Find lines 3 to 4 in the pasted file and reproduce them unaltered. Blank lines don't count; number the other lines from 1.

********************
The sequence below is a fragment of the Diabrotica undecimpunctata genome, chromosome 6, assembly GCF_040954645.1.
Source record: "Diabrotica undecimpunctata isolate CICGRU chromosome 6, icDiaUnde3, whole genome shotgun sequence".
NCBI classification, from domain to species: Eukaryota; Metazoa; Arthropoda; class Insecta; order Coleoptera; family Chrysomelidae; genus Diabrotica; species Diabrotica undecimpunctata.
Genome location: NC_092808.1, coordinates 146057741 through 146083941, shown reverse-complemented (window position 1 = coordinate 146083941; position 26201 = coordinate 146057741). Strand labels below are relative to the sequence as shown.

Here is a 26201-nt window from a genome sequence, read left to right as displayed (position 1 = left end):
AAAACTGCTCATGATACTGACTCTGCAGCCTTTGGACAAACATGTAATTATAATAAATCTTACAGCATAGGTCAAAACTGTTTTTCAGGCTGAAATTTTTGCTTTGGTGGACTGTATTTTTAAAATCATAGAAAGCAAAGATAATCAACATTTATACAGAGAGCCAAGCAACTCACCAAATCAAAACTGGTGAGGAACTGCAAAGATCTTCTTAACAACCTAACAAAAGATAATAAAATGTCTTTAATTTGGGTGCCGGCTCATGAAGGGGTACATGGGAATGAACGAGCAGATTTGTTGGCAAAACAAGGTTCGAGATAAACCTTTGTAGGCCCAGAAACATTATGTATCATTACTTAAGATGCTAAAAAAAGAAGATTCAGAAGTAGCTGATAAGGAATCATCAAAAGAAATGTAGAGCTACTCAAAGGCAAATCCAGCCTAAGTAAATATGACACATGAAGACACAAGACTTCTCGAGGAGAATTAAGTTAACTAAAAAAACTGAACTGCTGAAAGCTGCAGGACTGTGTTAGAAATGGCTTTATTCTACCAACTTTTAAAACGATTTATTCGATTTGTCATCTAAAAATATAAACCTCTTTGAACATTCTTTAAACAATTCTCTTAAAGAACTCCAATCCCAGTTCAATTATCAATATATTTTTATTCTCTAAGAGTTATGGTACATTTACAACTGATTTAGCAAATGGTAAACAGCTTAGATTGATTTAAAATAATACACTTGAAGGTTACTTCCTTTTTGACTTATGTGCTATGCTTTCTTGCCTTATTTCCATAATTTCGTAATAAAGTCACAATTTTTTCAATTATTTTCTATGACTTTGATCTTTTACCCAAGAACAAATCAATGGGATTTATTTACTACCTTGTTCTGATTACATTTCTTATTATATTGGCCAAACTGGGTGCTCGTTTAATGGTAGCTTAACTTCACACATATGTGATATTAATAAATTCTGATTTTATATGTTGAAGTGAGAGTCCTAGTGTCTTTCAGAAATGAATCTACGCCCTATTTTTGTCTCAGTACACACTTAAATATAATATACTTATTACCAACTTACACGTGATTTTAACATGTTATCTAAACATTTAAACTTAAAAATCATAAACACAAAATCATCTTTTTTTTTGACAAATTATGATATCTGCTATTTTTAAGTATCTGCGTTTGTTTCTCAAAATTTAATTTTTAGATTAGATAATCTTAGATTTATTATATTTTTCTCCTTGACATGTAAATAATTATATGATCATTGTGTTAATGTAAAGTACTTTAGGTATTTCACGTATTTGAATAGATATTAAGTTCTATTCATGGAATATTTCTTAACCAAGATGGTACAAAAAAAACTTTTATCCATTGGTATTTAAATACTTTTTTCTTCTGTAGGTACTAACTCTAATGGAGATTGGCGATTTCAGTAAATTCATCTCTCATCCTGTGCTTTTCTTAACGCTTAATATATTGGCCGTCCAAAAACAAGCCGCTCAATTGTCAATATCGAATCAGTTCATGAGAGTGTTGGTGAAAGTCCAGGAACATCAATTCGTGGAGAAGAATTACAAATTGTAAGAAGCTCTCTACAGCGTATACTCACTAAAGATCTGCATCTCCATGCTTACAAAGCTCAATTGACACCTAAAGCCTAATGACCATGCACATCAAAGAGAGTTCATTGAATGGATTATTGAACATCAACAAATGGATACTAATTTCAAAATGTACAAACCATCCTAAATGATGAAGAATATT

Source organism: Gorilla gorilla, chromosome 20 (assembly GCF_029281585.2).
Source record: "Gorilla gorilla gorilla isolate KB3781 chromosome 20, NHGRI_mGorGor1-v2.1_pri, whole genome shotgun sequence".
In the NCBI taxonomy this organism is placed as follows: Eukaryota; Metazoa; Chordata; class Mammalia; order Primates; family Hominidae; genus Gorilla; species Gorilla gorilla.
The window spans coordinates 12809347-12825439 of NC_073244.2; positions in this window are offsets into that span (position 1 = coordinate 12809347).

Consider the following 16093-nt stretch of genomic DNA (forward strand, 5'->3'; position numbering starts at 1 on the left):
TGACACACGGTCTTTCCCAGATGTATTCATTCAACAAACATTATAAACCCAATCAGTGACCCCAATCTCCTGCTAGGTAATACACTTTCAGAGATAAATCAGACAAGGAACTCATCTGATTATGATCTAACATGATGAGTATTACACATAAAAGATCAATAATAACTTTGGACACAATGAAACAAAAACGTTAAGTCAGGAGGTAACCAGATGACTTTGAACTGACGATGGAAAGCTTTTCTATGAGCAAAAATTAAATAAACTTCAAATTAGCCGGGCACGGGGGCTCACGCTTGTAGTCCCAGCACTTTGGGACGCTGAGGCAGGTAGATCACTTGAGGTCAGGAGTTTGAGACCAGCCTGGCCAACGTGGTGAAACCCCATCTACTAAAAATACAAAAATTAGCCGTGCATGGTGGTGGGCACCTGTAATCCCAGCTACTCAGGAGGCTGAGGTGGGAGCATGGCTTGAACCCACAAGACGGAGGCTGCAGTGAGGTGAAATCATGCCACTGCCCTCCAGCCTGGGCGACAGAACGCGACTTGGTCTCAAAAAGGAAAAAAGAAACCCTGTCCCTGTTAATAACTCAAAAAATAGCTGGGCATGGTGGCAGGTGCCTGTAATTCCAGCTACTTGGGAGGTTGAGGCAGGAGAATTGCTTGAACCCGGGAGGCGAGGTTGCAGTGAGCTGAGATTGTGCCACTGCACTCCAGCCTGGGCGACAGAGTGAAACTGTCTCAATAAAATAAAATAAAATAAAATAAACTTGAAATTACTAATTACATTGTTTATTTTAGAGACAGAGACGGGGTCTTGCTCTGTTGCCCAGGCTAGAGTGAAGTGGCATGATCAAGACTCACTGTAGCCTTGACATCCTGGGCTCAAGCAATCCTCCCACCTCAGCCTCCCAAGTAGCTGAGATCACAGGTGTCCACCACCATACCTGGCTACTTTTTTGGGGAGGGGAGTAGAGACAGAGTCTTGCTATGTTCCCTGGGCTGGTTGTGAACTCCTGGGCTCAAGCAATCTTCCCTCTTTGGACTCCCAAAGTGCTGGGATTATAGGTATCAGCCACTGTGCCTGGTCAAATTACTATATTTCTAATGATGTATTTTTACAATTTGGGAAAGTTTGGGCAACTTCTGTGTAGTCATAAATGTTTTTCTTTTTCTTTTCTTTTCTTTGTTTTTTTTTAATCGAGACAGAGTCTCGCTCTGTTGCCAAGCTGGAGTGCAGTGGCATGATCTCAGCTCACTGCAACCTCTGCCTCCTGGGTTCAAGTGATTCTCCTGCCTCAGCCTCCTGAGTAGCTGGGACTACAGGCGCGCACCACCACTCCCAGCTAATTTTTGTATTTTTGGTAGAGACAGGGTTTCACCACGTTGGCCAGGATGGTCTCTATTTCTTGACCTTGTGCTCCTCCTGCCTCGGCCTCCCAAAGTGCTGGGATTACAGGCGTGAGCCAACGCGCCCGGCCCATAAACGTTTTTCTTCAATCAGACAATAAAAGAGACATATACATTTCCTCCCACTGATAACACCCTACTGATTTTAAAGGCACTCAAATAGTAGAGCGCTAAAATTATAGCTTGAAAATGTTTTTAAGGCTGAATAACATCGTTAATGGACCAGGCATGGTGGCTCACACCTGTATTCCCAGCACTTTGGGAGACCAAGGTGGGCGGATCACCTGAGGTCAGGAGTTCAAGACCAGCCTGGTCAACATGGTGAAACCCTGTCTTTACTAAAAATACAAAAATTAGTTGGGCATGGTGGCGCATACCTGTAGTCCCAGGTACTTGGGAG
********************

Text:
NCBI classification, from domain to species: Eukaryota; Metazoa; Arthropoda; class Insecta; order Coleoptera; family Chrysomelidae; genus Diabrotica; species Diabrotica undecimpunctata.
Genome location: NC_092808.1, coordinates 146057741 through 146083941, shown reverse-complemented (window position 1 = coordinate 146083941; position 26201 = coordinate 146057741). Strand labels below are relative to the sequence as shown.